In 1914 Gavrilo Princip caused a bit of a stir. He was the chap credited with the assassination of the Archduke Franz Ferdinand of Austria and the First World War was born.
At the same time Baroness Barbara Castle’s great Uncle and Auntie, Vernon and Irene, no relation to Roy, invented the Fox Trot, a dance spawned from two previous incarnations, the Boston and the Bunny Hug, not to be confused with the Quick Fox Trot. It was a slow, gliding dance with a smooth flow. I thought it best to explain that because the dance off was a competition between the two Fox Trots of the night, Jonnie versus Ruthie, and they didn’t really match that description.
Set in Paris, almost Blackpool, just in case they didn’t make it, this effectively a trial, Jonnie looked like he was off the set of a Tarantino movie the lapel of his silver jacket edged in black, Oti in full yellow, infectiously bananas. This is a tuff dance, the timing, the technique and any needed sophistication was difficult to find. It takes more than a week with two feet let alone one, the only dance so far where there looked to be a prosthetic issue.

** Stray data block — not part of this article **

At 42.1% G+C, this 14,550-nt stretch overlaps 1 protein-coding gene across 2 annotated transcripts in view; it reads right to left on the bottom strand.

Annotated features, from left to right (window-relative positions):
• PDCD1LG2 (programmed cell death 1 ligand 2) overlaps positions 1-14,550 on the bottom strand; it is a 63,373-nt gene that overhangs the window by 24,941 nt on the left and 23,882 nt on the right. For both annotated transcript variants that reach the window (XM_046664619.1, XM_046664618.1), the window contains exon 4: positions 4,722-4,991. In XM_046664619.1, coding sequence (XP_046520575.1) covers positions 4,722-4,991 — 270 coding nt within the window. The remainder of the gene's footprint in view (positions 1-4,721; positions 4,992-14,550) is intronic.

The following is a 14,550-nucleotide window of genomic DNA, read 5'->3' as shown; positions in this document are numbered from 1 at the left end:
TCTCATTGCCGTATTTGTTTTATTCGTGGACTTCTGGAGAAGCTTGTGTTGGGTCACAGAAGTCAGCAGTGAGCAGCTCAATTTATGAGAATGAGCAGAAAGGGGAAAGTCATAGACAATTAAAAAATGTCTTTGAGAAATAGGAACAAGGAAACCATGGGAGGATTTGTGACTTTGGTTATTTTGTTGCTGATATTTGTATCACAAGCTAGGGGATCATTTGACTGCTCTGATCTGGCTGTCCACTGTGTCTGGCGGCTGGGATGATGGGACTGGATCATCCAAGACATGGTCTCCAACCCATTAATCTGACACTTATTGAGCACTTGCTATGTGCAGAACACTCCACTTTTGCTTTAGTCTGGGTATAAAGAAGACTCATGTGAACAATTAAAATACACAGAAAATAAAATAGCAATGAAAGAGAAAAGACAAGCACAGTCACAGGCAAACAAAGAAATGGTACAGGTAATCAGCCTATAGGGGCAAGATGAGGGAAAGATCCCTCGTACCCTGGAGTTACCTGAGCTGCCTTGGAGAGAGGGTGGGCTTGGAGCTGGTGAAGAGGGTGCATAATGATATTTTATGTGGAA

You could say the same for Ruthie, who, just when she didn’t need it, produced one of her worst dances of the series. In the dance off she ruined the first ten seconds, off time, panicking, trying to hide her squirms with a cane and hat routine obviously knowing that soon she would have to return home. It wasn’t a great end to her delightful beginner’s journey, the gapping, the bobbing, the cantering rather than trotting, almost a gallop, meant that all the feel was soon gone. He knew it, she knew it. It was like she was on a space hopper. I worked in a shop that sold them once. I was a bouncer.
So Anthony goes to Blackpool only as an extra. Some say he has a second home there, one that he built when the Winter Gardens opened in 1878.
The rest of the troop continue the search for their Shangri La, their Holy Grail, the road that leads to their Emerald City.
For Ruthie it was the road to perdition. She thought she could dance her way to Blackpool.
The GBP asked her politely to Fox Trot, Oscar.
November 17th 2017